There were more than 13 million cases of coronavirus (COVID-19) worldwide at the time of this writing. While some patients experience only mild symptoms, others face dire side-effects and some even lose their lives; the virus’ death toll has exceeded half a million to date. Technology has become an important resource in research, monitoring active cases, and reducing one ‘s vulnerability to contracting the virus in an attempt to avoid an even higher risk of infection and more mortality.
Below are some of the main innovations that are helping global health practitioners and the general public do just that.
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Temperature assessment technology
Non-contact temperature assessment technology, such as contactless thermometers or thermometer arms, was instrumental in measuring the temperatures of individuals upon entry to airports, hospitals, and many other forms of locations. These devices use temperature sensors such as Pyrosales temperature sensors to rapidly and reliably determine an individual ‘s temperature.
While these devices cannot determine whether an individual is or is not infected with COVID-19, they can indicate whether a person is having a fever that is one of the virus’s common symptoms and can, therefore, help flag those who need to be tested.
Contact tracing software
Additionally, in April 2020, Apple and Google announced they were developing a smartphone software that would notify people if they were in contact with someone who was infected with the virus recently. The program which the tech giants expect to release in a couple of months will be a significant technical step in facilitating touch tracing. Using the method, infected individuals will inform a public health app that they have the virus, which will then warn phones that have come into the system of that person’s recent proximity.
Research from the University of Houston has recently developed a virus-trapping air filter system that could theoretically remove SARS-CoV-2 strains within a restricted area. This system, unlike other air filters, can reach 392 degrees Fahrenheit and uses a nickel foam to stop the virus from coming out of the aircon. According to experts, once it reaches the air filter, the virus is trapped in and cooked, which could kill 99.8 percent of the virus.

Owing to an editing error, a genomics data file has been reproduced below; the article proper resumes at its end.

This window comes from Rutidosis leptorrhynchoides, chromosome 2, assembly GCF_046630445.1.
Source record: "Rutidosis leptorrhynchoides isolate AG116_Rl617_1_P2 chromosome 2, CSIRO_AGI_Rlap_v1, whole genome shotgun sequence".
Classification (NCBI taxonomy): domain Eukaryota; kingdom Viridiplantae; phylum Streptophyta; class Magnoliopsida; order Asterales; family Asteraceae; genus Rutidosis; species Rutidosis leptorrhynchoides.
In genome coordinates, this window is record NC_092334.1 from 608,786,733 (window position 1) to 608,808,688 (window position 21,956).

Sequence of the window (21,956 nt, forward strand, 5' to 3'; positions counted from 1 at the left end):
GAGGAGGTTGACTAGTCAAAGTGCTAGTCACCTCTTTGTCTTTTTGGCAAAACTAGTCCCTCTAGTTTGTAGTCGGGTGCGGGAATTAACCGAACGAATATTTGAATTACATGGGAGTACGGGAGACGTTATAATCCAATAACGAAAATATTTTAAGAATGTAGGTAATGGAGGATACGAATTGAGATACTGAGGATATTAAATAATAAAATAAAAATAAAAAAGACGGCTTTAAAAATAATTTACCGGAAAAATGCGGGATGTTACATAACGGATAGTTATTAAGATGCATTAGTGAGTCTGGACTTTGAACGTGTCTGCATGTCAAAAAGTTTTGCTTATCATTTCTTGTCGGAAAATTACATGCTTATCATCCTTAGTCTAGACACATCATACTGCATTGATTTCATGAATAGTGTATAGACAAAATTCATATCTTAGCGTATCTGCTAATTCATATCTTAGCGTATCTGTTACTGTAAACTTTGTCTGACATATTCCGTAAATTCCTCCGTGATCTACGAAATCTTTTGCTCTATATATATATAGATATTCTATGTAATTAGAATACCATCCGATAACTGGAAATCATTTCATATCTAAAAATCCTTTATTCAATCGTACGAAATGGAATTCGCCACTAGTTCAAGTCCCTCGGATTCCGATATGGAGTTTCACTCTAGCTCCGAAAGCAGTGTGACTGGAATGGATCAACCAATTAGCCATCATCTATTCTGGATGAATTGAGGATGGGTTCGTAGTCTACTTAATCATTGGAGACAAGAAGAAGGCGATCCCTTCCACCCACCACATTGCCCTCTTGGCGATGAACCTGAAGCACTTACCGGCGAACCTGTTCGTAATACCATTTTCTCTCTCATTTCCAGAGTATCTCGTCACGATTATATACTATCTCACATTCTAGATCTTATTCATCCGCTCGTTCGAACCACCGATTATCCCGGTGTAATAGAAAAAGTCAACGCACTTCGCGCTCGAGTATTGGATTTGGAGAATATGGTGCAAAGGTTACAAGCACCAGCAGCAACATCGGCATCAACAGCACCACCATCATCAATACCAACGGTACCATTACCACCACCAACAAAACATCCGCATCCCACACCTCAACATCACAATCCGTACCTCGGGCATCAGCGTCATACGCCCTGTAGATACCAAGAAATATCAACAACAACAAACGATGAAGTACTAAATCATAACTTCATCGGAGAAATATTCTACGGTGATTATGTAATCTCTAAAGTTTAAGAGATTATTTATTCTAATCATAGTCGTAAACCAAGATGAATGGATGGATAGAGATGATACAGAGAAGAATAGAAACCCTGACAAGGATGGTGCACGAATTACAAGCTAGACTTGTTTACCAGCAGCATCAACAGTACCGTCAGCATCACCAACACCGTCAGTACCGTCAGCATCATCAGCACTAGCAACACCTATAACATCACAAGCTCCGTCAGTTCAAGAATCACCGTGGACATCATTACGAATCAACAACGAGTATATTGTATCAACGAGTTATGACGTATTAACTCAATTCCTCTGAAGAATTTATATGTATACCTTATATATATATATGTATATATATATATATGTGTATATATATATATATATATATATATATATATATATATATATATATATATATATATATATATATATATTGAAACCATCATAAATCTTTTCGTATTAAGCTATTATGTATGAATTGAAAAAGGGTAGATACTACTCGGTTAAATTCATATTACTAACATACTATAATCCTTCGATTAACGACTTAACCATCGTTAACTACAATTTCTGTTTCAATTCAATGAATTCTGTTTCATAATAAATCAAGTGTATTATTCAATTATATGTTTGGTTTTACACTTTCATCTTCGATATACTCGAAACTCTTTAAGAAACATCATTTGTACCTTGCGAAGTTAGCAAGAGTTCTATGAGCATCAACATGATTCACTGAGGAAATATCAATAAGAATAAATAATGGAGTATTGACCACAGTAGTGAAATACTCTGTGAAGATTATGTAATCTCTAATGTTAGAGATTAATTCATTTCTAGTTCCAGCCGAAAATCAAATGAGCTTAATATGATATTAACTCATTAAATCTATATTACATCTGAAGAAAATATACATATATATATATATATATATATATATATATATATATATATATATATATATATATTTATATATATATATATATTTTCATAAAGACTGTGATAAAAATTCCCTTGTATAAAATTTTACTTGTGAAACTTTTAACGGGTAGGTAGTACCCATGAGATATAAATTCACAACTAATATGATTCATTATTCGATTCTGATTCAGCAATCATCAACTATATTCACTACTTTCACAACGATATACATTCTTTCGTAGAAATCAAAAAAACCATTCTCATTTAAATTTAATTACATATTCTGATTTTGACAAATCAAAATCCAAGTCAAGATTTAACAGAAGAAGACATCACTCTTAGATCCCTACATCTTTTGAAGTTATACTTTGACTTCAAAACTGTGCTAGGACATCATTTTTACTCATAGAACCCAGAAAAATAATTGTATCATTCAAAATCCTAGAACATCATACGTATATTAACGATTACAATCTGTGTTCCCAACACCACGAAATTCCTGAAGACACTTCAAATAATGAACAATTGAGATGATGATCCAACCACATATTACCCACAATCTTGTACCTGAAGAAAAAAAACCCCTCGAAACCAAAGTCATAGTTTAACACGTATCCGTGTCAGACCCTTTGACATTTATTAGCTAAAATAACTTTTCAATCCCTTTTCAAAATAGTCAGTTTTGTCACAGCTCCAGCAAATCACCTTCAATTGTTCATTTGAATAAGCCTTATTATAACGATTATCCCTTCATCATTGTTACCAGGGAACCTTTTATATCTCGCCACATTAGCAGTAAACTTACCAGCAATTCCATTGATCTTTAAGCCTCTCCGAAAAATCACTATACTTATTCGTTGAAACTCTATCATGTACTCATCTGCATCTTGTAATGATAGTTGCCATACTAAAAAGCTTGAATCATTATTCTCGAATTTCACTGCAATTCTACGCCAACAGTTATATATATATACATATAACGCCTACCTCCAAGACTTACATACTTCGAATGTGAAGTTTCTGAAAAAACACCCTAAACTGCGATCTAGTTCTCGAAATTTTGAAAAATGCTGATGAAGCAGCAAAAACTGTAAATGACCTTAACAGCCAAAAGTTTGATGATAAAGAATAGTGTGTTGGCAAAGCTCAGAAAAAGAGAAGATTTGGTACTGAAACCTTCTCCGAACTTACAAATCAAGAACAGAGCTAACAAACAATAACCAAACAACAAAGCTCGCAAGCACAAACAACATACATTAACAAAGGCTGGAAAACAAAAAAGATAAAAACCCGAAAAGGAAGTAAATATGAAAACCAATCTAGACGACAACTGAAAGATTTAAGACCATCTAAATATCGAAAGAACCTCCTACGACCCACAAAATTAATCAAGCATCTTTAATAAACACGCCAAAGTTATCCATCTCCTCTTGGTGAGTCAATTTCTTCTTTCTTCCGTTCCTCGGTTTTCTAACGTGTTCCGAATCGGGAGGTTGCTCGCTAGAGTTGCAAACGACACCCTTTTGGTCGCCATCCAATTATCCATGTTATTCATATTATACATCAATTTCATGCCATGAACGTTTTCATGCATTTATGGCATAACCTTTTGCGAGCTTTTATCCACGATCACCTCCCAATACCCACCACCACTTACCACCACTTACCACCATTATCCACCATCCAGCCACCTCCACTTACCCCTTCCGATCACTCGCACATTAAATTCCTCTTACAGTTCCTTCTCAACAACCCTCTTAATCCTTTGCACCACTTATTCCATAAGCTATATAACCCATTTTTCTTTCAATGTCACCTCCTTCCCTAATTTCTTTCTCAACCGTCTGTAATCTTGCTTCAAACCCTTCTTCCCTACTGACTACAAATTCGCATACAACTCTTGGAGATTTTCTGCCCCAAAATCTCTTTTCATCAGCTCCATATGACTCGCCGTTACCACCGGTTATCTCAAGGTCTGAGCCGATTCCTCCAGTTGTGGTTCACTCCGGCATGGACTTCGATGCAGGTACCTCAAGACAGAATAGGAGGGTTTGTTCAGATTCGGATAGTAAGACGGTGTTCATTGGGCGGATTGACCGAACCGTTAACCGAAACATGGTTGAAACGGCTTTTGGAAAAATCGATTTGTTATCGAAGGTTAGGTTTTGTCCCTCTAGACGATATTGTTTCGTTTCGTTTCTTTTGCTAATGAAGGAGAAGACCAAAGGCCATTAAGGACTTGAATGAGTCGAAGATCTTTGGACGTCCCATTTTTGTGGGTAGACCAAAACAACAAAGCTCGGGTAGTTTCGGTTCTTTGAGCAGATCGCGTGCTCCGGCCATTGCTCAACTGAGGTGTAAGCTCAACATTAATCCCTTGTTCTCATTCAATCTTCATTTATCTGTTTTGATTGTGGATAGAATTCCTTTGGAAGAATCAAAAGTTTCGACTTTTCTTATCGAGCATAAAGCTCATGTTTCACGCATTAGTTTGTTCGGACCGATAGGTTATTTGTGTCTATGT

Sterilization is a vital step in killing those germs which contribute to COVID-19 spread. Given how many of these germs our phones hold, sterilizing our phones is all the more critical in reducing our chance of contracting the virus. Recently, Samsung launched a new app that could help to do just that.
Samsung unveiled its own UV sterilizer on Tuesday, July 7, boasting its ability to kill 99 percent of bacteria and germs on a phone within 10 minutes of charging. Whereas there is currently insufficient evidence to demonstrate the effectiveness of UV light in specifically combating COVID-19, the National Academies of Science Engineering Medicine reported that UV light is likely to remove viruses like SARS-CoV-2 off of cell phones.
The COVID-19 pandemic has demanded technological advancement that can help reduce its implications for the global population. Temperature assessment devices, software for contact tracing, air filters, and UV sterilizers are just a few examples of newly developed technological advances that contribute to achieving this objective. Because COVID-19 is likely to remain a part of our everyday life for the near future, it seems equally probable that we will see the continuing introduction of new technology designed to combat the virus.